- Some 160 gentle giants perished in a matter of weeks in Hwange national park
Heart-rending images have laid bare the devastation wrought on Zimbabwe’s elephant population amid a brutal drought last year – with experts fearing more deaths could follow.
Around 160 of the gentle giants perished in a matter of weeks in the country’s Hwange national park, which did not experience a single drop of rain between February and November 2023.
By August the park’s animals were hard-pressed to find sustenance, with the lack of water also having a significant impact on the abundance of food sources and nutrition.
Some images showed elephants collapsed in a heap on the bone-dry turf, their corpses painted with the faeces of opportunistic vultures digging into the rugged skin.
Other yet more evocative pictures showed elephant carcasses lying in a pool of water after the rains arrived at the end of November, with one park spokesperson claiming many of the beasts died just a few hundred feet from a water source.
Once the rains came, yet more elephant calves died after they became stuck in the mud, unable to free themselves in their weak, starved state.
The shocking photographs highlight the harsh but unbiased brutality of Mother Nature, exposing the cruelty of drought conditions in which only the strongest survive.
Head of the Bhejane Trust conservation group Trevor Lane described the horrible circumstances faced by the animal populations in the park in a statement late last year.
‘The last three months was a very horrific spectacle to watch, with elephants too weak to carry on, falling over and waiting to die, calves that lost their mothers walking around doomed, and the terrible smell of death hanging over the park.
‘We will never know how many died as we found carcasses deep in the bush, but probably several hundred. Heat and food stress was the killer!
‘This is nature at work, with survival of the fittest. That the rains stopped in February meant the grass growth was not fully attained, so there was less grass nutrient available, and then the trees lost their leaves in winter,’ he explained.
‘What was still available dried out, and then combined with struggling to get to water and competing for it, all compounded into a very stressful situation, resulting in many deaths.
‘There was little that could be done to prevent this with the resources at hand. Nature can be very harsh!’ he concluded.
Another conservationist told The Guardian that at one stage more than 1,800 elephants were trying to drink from a single water source.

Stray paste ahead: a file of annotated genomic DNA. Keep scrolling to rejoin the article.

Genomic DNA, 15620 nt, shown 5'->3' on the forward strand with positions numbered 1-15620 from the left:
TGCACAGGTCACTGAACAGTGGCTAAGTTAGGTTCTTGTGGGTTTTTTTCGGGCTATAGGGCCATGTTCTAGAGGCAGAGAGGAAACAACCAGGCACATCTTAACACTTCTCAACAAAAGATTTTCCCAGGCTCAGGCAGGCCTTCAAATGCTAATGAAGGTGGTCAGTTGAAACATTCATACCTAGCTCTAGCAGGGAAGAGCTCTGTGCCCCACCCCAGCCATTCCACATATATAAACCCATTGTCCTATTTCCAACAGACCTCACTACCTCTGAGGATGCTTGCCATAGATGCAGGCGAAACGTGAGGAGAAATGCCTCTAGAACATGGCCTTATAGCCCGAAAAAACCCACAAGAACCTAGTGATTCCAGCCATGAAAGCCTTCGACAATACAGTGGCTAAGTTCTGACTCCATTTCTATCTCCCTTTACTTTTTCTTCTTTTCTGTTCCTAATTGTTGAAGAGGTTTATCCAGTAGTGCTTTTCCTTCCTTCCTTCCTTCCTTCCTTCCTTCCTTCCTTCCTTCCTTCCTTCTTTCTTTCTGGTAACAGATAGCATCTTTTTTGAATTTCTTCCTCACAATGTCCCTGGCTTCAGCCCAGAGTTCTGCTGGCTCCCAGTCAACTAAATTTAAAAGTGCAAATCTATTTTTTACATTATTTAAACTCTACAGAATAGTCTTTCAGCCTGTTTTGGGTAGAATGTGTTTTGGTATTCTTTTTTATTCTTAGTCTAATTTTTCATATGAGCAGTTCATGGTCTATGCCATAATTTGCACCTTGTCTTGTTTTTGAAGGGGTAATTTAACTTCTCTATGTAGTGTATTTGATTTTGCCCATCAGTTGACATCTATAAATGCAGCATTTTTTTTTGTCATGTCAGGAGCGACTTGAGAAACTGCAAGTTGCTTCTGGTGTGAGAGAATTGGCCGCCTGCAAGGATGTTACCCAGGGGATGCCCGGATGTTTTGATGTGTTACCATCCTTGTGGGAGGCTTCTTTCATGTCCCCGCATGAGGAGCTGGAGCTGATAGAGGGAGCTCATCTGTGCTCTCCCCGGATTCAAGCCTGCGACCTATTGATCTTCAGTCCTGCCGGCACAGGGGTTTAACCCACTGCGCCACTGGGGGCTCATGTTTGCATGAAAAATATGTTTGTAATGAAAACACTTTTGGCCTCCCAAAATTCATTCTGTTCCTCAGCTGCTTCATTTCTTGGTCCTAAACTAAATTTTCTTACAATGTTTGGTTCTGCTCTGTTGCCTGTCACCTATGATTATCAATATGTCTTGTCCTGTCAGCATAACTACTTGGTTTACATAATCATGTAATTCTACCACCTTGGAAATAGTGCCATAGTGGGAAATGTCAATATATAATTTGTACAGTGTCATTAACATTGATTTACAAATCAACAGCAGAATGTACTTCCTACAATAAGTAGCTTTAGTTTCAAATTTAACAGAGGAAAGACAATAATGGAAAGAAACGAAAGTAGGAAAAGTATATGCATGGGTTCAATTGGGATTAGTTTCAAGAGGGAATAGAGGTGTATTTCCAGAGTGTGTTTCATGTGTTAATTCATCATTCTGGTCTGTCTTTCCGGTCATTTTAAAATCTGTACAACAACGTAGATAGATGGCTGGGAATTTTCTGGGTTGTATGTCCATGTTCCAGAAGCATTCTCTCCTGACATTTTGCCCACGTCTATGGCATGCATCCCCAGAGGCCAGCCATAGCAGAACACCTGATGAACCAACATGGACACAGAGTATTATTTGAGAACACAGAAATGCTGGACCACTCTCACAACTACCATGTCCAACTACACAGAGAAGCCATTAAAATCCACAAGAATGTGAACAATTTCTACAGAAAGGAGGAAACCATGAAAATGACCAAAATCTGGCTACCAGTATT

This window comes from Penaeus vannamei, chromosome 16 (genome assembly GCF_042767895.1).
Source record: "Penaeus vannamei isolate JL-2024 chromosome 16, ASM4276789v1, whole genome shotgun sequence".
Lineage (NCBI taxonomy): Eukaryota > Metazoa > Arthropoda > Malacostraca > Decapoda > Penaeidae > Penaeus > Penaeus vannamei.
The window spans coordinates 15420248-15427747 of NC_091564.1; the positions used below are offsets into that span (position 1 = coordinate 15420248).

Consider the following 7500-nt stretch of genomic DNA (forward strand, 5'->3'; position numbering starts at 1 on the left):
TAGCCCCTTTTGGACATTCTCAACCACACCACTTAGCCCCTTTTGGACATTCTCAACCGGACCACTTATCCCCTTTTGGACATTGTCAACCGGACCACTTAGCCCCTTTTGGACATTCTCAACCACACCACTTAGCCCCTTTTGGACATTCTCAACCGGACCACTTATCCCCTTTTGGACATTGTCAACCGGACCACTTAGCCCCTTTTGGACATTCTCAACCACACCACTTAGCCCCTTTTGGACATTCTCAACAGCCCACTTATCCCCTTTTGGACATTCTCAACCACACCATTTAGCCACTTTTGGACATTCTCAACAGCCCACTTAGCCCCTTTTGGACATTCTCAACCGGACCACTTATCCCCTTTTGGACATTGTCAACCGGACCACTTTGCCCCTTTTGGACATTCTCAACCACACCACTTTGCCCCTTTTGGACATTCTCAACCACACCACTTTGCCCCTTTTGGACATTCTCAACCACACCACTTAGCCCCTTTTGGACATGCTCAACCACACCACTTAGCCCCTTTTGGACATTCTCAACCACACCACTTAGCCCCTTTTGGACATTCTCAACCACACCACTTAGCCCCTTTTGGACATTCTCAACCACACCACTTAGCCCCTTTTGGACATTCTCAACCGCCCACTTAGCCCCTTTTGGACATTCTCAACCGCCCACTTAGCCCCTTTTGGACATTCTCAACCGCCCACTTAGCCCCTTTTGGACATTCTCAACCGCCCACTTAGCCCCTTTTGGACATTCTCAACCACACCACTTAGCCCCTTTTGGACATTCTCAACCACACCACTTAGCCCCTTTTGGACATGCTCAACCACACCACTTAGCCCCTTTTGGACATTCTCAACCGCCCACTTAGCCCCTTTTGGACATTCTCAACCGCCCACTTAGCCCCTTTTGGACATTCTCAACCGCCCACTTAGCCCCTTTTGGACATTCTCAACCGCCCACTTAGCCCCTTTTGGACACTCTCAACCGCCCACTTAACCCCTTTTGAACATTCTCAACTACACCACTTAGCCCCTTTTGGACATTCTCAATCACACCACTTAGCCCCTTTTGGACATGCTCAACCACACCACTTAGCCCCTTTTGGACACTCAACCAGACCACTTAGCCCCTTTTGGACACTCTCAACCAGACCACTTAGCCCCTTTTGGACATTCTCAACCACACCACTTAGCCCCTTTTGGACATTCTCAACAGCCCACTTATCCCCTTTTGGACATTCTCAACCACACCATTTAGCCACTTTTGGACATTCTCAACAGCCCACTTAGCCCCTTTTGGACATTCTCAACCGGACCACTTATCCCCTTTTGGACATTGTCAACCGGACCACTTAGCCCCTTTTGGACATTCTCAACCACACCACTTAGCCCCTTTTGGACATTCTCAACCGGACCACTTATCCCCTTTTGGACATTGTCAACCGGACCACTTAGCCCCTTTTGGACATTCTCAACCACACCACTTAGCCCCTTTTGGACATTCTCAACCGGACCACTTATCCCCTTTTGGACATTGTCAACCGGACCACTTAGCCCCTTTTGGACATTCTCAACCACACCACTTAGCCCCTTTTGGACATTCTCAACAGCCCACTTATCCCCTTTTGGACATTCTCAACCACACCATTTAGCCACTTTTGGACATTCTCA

‘It was horrible to see orphaned calves waiting aimlessly for death, and it’s horrible to drive around seeing and smelling dead elephants,’ they said.
Lane also warned that 2024 could see the onset of similar drought conditions.
Last year, a weather system dubbed ‘El Niño’ brought floods across East Africa – but had the opposite effect in the south of the continent.
‘We are aware that we might have an El Niño and a big drought in 2024,’ he said.
‘We will see what we can do to mitigate that, but it will just be survival of the fittest – if there’s another drought we’ll have to go through the same thing again.’
In a desperate bid to prevent a repeat of last year’s horrendous spate of deaths, the Hwange park workers are drilling boreholes into the cracked earth and installing solar-powered pumps.
This aims to help supply water for as long as possible into the drought, and also serves to spread the elephants out over a wider area, reducing competition for a small number of watering holes.
Zimbabwe’s rainy season once started reliably in October and ran through to March. It has become erratic in recent years and conservationists have noticed longer, more severe dry spells, which many have put down to climate change.
Elephants are a key ally in fighting climate change through the ecosystem by dispersing vegetation over long distances through dung that contains plant seeds, conservationists said.
The animals enable forests to spread, regenerate and flourish. Trees suck planet-warming carbon dioxide out of the atmosphere.
‘They perform a far bigger role than humans in reforestation,’ Lane said.
‘That is one of the reasons we fight to keep elephants alive.’